Tel Aviv Diary January 1, 2006 - Karen Alkalay-Gut

Tel Aviv Diary - January 1, 2006 - Karen Alkalay-Gut

January 1, 2006

So I can't count. It just seems right that if we were the only ones not celebrating last night (we left our friends early to go to bed, watched the traffic jams toward Tel Aviv, toward the restaurants in Herzlia Pituach, and fell asleep.

January 2, 2006

Boy did the new year start off wrong for me. My recurring flu developed into something bronchial so i went to the doctor who decided i was having a heart attack and sent me to emergency. "I'll go later," I said. "I want to rest first." "I'll call for an ambulance," she said, which prompted me to agree to drive over. I wound up under 24 hour observation with my flu, and have just returned home. It was an experience in itself but i'm going to go to sleep first and talk later.

Okay, here it is: When you enter the Emergency ward in Ichilov you are reminded by a broken column with a quote from the sacrifice of Isaac that Rabin was brought here to die. I got all caught up with that story because I knew the nurse who accepted him that night, and her stories, so personal, so moving, came back to me in my emotional confusion.

But I forgot it all when I saw the sea of beds in the hallway. Mostly the venerable residents of Tel Aviv, old, tiny men and women being wheeled around by their children - who are my age. I get the VIP treatment in Emergency and since they don't seem to find anything assume I'll be going home. I even volunteer to walk over myself to the xray section in order to avoid the bed traffic jams. I take the x-ray and watch the injured and broken people around me, all with their worried families, while the xray gets developed. Then my name gets called. "You can take her back to the ward," the technician says. "It's MY Xray!" That's when I KNEW I should never have gone to the doctor for my heavy chest.

But instead of releasing me, they book me into the hospital for observation, the ward so full of people there are men in beds in the halls."It's particularly busy today," a nurse in Emergency warned me, but it really was beyond imagination.

I have to add that the place was sparkling clean, and even though it was impossible to get a nice word out of the overworked nurses, the medical treatment was incredibly good. And believe me, I know how to judge.

January 3, 2006

I'm so out of it i even got my dates mixed up yesterday and just noticed it now.

What keeps going through my mind since i left the hospital was the number of people who - had they been properly treated before - would not have had to be hospitalized. The need for geriatric care - for maintenance - in Tel Aviv in particular -is overwhelming. Such a large proportion of old and poor people who do not have the means or the knowledge to control or prevent illnesses! When I was a child, there was so much respect for the aged. It was inbuilt I thought - in our religion. And it isn't that there is no respect now. But there is no money. The old people I saw were underfed, improperly medicated, and neglected.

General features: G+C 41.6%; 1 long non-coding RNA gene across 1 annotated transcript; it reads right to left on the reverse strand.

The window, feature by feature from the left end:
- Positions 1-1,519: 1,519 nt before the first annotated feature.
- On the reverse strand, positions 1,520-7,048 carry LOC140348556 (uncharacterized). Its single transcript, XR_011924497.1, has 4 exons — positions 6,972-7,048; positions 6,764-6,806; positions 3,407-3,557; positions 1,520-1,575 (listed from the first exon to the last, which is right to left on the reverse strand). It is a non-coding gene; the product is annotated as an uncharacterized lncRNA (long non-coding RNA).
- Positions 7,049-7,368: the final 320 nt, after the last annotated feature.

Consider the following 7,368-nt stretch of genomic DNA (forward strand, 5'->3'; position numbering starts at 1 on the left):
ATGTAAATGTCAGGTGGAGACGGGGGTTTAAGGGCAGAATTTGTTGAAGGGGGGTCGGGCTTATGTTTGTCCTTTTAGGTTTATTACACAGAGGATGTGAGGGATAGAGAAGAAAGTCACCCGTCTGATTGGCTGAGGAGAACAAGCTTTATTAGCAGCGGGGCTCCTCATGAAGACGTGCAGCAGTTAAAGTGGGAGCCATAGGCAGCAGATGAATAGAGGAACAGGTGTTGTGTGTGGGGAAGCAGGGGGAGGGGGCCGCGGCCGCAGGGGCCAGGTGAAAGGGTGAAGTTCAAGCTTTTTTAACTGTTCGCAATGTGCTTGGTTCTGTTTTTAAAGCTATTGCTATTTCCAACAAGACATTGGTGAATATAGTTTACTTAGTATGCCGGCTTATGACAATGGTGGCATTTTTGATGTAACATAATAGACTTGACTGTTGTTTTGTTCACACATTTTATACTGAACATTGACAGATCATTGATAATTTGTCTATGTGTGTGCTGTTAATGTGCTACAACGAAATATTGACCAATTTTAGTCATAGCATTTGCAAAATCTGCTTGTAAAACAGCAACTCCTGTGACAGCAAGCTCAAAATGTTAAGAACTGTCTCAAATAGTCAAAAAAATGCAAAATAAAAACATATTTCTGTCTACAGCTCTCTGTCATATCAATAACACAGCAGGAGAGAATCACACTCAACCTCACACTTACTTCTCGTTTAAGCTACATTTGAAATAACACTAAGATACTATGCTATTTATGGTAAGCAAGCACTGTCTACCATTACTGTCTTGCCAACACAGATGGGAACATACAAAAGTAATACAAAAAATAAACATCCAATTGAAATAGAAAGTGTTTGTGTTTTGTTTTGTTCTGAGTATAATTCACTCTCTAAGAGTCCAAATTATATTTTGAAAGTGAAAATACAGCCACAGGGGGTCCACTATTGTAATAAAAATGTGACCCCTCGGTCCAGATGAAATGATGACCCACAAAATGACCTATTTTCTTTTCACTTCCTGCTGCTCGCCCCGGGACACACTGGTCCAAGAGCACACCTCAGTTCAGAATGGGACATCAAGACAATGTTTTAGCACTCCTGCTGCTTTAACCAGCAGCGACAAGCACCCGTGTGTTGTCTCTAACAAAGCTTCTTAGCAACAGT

So, beyond the inhumanity of it all, we are wasting much more money hospitalizing people who could be kept healthy and at home at a much lesser cost.

It is not the decay of old age that is giving me nightmares, but the indifference to it.

January 4, 2006

A group of artists who have never met - dance, video, music, poetry - get together in my living room. Different ages, different sexes, different audiences. The only thing in common is the mutual show we're putting together. Within seconds it emerges that everyone's friend is a friend of the person next to them, and they have actually seen each other perform. And within seconds they figure out a program, a way to integrate their talents. i love to watch creative people work.

And as a mark of my optimism about my recovery, I agreed to do a show at HEAD on January 14, at 8:30 p.m. 3 Peretz Street. If you were at Klippa it will be almost the same, with one or two extra songs. But the sound will be better. This is what we look like:

And as I am improving, and the pains in my chest diminishing to the point where another half-bottle of that codeine syrup will make it disappear totally (or seem to) Ariel Sharon is being lifted to the hospital with the real thing. Since everybody and his neighbor seems to be planning to vote for Sharon despite the whole Cyril Kern scandal, the possible neutralizing of the Prime minister is particularly significant. As Mark Twain said, if you put all your eggs in one basket, you better watch that basket.

January 5, 2006

All night we were connected to the television. My father suffered a stroke over 20 years ago and every stage of the process seems intensely fresh. Here is the poetry log I kept of the first days of his illness.

But now I have read the poem and it tells you nothing. The facts are that my father had a cerebellar hemorrhage in 1985, was operated on for 8 hours, and slowly emerged as fully conscious but with almost no control of his body, unable to swallow, unable to control his movements, knowing that his 'language' would make no sense to anyone. His last year was hell for him and his loved ones, and I hope Sharon does not continue in this state.

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